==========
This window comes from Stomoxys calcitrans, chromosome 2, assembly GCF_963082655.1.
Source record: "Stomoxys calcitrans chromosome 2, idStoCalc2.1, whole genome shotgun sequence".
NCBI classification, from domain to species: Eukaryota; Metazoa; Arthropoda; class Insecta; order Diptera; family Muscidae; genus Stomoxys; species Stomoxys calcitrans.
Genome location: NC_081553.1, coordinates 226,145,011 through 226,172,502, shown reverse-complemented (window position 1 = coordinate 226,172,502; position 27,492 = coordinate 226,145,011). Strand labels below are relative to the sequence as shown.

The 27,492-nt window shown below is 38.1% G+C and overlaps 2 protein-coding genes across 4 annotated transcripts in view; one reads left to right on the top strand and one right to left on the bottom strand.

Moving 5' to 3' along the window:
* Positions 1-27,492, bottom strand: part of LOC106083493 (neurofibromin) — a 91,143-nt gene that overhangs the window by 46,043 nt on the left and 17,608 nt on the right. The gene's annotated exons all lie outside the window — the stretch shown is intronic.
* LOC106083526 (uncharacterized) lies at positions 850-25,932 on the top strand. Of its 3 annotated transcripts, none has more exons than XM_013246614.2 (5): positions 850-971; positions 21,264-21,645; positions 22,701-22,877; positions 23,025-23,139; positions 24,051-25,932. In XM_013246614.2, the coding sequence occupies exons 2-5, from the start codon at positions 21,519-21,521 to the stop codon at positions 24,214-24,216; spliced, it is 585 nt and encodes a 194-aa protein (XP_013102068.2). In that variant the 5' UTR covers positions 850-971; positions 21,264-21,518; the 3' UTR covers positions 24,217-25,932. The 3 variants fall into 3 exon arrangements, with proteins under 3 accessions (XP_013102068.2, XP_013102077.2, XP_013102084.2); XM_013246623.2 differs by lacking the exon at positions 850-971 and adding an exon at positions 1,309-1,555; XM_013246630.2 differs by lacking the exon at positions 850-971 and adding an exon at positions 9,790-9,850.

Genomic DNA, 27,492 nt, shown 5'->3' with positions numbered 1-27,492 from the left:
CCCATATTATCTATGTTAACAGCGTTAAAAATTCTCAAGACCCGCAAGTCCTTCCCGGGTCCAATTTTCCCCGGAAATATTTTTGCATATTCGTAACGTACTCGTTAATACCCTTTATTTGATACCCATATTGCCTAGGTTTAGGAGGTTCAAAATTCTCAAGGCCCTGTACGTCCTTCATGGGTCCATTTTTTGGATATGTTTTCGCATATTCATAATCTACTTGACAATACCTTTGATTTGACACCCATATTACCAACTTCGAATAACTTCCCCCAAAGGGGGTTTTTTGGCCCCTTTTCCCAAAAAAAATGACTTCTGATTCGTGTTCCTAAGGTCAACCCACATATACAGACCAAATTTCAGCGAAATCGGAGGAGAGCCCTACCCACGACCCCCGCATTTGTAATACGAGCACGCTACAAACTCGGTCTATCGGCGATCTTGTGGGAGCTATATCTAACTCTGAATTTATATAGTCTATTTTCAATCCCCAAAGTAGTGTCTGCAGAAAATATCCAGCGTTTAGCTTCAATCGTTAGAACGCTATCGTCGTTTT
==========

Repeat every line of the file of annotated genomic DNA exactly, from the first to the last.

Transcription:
This window comes from Stomoxys calcitrans, chromosome 2, assembly GCF_963082655.1.
Source record: "Stomoxys calcitrans chromosome 2, idStoCalc2.1, whole genome shotgun sequence".
NCBI classification, from domain to species: Eukaryota; Metazoa; Arthropoda; class Insecta; order Diptera; family Muscidae; genus Stomoxys; species Stomoxys calcitrans.
Genome location: NC_081553.1, coordinates 226,145,011 through 226,172,502, shown reverse-complemented (window position 1 = coordinate 226,172,502; position 27,492 = coordinate 226,145,011). Strand labels below are relative to the sequence as shown.

The 27,492-nt window shown below is 38.1% G+C and overlaps 2 protein-coding genes across 4 annotated transcripts in view; one reads left to right on the top strand and one right to left on the bottom strand.

Moving 5' to 3' along the window:
* Positions 1-27,492, bottom strand: part of LOC106083493 (neurofibromin) — a 91,143-nt gene that overhangs the window by 46,043 nt on the left and 17,608 nt on the right. The gene's annotated exons all lie outside the window — the stretch shown is intronic.
* LOC106083526 (uncharacterized) lies at positions 850-25,932 on the top strand. Of its 3 annotated transcripts, none has more exons than XM_013246614.2 (5): positions 850-971; positions 21,264-21,645; positions 22,701-22,877; positions 23,025-23,139; positions 24,051-25,932. In XM_013246614.2, the coding sequence occupies exons 2-5, from the start codon at positions 21,519-21,521 to the stop codon at positions 24,214-24,216; spliced, it is 585 nt and encodes a 194-aa protein (XP_013102068.2). In that variant the 5' UTR covers positions 850-971; positions 21,264-21,518; the 3' UTR covers positions 24,217-25,932. The 3 variants fall into 3 exon arrangements, with proteins under 3 accessions (XP_013102068.2, XP_013102077.2, XP_013102084.2); XM_013246623.2 differs by lacking the exon at positions 850-971 and adding an exon at positions 1,309-1,555; XM_013246630.2 differs by lacking the exon at positions 850-971 and adding an exon at positions 9,790-9,850.

Genomic DNA, 27,492 nt, shown 5'->3' with positions numbered 1-27,492 from the left:
CCCATATTATCTATGTTAACAGCGTTAAAAATTCTCAAGACCCGCAAGTCCTTCCCGGGTCCAATTTTCCCCGGAAATATTTTTGCATATTCGTAACGTACTCGTTAATACCCTTTATTTGATACCCATATTGCCTAGGTTTAGGAGGTTCAAAATTCTCAAGGCCCTGTACGTCCTTCATGGGTCCATTTTTTGGATATGTTTTCGCATATTCATAATCTACTTGACAATACCTTTGATTTGACACCCATATTACCAACTTCGAATAACTTCCCCCAAAGGGGGTTTTTTGGCCCCTTTTCCCAAAAAAAATGACTTCTGATTCGTGTTCCTAAGGTCAACCCACATATACAGACCAAATTTCAGCGAAATCGGAGGAGAGCCCTACCCACGACCCCCGCATTTGTAATACGAGCACGCTACAAACTCGGTCTATCGGCGATCTTGTGGGAGCTATATCTAACTCTGAATTTATATAGTCTATTTTCAATCCCCAAAGTAGTGTCTGCAGAAAATATCCAGCGTTTAGCTTCAATCGTTAGAACGCTATCGTCGTTTT